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TORONTO, Ont. – Under terms revealed in leaked copies of the new Canada–US trade deal, Ontario will become the only province in Canada allowing unrestricted access to those countries who have signed onto the World Trade Organization’s Government Procurement Agreement for publicly-funded contracts supplying schools, universities, social services and hospitals, said Fred Hahn, President of the Canadian Union of Public Employees (CUPE) Ontario at Queen’s Park today.

Appearing with the Council of Canadians at a joint news conference called to release a leaked copy of the new trade deal, Hahn said, “This is a bad deal for Ontario and Ontarians should be aware of what their Government is giving away before it’s too late.”

“We are concerned that, in the long term, Ontario will be the only province required to give permanent and unfettered access to these vital sectors in the new trade deal when most of the other provinces and territories have exempted them and Quebec has protected itself with a clause exempting anything that pertains to culture,” Hahn said.

The CUPE Ontario President says that, based on a copy of the deal leaked earlier this week, he is worried about local food procurement policies in place in the City of Toronto and bottled water bans in cities and regions across Ontario. Hahn is concerned that fair wage policies in place in the City of Hamilton or the City of Greater Sudbury’s “Made in Canada” policy may come under attack from American and foreign corporations. He points to Appendix A of the Agreement which lists the permanent commitments being made by Canada under the WTO’s GPA as a major area of concern.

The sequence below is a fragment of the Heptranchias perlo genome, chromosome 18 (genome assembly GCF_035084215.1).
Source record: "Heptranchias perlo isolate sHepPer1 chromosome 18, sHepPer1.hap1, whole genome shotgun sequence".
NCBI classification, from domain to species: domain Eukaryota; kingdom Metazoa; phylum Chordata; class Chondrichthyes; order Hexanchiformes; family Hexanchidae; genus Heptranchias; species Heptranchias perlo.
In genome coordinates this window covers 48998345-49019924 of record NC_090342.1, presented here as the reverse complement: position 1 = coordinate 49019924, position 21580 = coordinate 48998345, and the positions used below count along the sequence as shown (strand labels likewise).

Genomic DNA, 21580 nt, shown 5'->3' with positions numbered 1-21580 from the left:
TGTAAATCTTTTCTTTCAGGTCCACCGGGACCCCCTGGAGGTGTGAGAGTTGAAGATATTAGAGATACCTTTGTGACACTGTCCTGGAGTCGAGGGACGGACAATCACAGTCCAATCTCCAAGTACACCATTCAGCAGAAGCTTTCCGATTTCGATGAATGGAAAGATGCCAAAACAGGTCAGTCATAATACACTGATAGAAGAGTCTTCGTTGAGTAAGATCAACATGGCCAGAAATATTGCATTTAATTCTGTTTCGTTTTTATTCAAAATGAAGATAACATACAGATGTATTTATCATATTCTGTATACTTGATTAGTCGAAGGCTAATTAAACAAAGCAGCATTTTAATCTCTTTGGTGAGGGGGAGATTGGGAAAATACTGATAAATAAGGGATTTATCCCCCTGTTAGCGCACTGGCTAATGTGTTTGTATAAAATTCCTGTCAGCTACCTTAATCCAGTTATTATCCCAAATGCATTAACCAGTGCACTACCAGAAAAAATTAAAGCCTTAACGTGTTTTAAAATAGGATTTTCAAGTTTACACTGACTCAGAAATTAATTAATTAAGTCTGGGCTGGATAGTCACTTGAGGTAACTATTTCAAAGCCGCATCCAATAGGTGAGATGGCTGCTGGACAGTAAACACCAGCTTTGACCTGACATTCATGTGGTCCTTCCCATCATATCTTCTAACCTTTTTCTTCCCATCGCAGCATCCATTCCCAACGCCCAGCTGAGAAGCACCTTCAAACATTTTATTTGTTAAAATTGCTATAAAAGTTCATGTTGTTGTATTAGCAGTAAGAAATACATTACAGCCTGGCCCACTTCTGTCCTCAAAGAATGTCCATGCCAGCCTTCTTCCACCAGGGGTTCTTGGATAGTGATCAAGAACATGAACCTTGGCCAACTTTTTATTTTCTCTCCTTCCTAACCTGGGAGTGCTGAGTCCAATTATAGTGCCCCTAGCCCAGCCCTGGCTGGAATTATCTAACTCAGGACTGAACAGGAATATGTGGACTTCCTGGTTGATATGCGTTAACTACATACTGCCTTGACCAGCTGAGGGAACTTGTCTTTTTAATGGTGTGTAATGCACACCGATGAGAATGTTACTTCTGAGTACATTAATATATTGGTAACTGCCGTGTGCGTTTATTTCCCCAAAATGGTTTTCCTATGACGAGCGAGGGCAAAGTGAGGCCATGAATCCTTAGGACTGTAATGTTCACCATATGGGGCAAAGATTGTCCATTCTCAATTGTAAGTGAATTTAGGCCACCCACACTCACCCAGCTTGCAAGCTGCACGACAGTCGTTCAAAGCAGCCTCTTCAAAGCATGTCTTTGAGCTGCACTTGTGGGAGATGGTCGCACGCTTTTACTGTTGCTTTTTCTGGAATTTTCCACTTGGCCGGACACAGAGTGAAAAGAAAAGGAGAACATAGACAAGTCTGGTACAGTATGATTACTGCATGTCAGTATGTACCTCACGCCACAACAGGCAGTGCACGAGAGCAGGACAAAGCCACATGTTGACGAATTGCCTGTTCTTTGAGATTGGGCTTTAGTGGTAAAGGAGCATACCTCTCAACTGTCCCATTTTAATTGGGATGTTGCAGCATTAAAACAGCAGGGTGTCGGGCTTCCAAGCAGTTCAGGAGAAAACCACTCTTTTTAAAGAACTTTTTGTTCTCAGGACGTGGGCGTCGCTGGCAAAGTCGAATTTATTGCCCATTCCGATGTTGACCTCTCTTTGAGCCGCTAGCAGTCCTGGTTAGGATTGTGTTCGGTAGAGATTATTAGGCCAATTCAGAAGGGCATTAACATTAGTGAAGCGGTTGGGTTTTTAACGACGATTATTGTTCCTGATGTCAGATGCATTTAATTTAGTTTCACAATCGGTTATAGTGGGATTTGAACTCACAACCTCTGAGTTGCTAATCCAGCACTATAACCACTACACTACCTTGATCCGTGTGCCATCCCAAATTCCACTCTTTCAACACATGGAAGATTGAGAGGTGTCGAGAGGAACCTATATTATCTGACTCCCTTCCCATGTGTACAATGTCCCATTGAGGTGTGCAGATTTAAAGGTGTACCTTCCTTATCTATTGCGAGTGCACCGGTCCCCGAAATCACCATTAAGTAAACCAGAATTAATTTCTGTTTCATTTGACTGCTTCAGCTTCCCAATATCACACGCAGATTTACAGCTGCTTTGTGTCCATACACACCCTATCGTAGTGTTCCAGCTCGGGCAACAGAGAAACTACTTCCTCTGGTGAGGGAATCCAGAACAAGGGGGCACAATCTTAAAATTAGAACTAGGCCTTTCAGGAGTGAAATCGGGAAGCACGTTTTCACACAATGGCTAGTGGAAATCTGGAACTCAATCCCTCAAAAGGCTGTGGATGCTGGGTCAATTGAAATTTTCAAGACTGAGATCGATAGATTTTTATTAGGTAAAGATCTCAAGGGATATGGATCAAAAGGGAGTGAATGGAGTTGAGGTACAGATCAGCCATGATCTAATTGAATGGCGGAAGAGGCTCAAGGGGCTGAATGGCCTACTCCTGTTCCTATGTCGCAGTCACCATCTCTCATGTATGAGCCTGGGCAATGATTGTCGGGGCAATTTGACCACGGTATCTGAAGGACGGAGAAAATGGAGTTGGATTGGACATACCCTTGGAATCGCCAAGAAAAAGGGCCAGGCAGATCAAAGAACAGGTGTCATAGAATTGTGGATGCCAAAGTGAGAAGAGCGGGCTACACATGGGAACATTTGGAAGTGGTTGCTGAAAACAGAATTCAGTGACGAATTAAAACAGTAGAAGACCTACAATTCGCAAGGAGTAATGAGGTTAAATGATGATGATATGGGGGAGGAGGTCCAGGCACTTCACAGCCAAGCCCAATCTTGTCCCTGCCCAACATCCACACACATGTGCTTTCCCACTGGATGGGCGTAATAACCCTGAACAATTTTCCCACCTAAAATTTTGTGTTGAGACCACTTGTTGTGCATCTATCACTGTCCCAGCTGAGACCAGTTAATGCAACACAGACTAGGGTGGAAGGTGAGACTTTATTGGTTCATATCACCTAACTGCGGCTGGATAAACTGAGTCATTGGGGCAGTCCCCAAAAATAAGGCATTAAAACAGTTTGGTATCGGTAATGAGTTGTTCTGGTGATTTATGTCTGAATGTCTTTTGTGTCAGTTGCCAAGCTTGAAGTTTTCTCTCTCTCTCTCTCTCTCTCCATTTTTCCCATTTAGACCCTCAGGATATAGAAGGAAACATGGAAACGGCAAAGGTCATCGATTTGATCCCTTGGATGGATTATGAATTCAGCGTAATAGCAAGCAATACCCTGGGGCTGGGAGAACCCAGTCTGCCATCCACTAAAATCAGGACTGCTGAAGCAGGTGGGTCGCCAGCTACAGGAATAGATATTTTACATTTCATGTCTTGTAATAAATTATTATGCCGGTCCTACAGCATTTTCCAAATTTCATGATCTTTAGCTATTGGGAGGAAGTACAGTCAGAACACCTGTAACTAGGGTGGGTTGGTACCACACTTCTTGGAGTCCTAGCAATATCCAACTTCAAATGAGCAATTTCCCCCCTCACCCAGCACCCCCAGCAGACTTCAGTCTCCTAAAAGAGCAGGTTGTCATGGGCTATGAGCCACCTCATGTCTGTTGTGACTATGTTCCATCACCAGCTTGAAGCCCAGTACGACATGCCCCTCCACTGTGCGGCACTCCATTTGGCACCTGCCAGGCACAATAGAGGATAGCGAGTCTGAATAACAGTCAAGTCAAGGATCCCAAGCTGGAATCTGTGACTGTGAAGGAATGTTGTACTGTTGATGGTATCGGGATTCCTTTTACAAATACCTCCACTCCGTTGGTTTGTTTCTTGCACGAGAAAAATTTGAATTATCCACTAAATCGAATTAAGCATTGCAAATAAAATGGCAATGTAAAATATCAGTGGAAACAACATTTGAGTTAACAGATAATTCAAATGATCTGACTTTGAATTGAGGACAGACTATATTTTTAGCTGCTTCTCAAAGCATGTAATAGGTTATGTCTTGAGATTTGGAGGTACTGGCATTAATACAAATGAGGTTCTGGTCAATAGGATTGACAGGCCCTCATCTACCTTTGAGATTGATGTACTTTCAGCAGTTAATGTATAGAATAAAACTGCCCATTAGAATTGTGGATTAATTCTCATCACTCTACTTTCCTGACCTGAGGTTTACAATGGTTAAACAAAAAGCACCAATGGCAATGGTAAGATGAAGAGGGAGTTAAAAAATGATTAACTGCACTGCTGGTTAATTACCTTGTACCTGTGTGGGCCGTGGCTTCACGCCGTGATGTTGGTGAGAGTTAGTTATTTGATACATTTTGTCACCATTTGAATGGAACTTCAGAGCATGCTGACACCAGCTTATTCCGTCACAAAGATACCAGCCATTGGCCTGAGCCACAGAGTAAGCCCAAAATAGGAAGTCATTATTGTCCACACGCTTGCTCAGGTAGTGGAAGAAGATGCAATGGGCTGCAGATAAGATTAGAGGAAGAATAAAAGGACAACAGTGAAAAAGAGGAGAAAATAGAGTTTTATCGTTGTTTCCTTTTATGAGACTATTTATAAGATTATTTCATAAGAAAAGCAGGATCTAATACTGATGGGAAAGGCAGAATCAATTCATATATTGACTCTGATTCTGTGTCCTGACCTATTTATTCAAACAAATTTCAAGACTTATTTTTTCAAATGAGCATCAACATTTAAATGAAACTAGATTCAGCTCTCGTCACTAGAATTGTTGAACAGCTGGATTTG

He is also skeptical that the “interim” commitments on “enhanced access” that are being made directly to the US in Appendix C will ever come off the books.
Echoing the concerns of many critics, including other Ontario and national labour leaders, Hahn said the deal gives away far too much in return for far too little and said Dalton McGuinty should refuse to sign on.

“This deal would limit the power of the provincial government to harness all the possible economic levers at its disposal to deal with the economic crisis,” said Hahn. “The race to sell off or give away our province needs to end and the Premier should not sign this deal.”

CUPE Ontario represents 220,000 members, approximately 155,000 of whom work in schools, universities, social services and hospitals.

For information, please contact:
Chris Watson CUPE Communications – 416-553-9410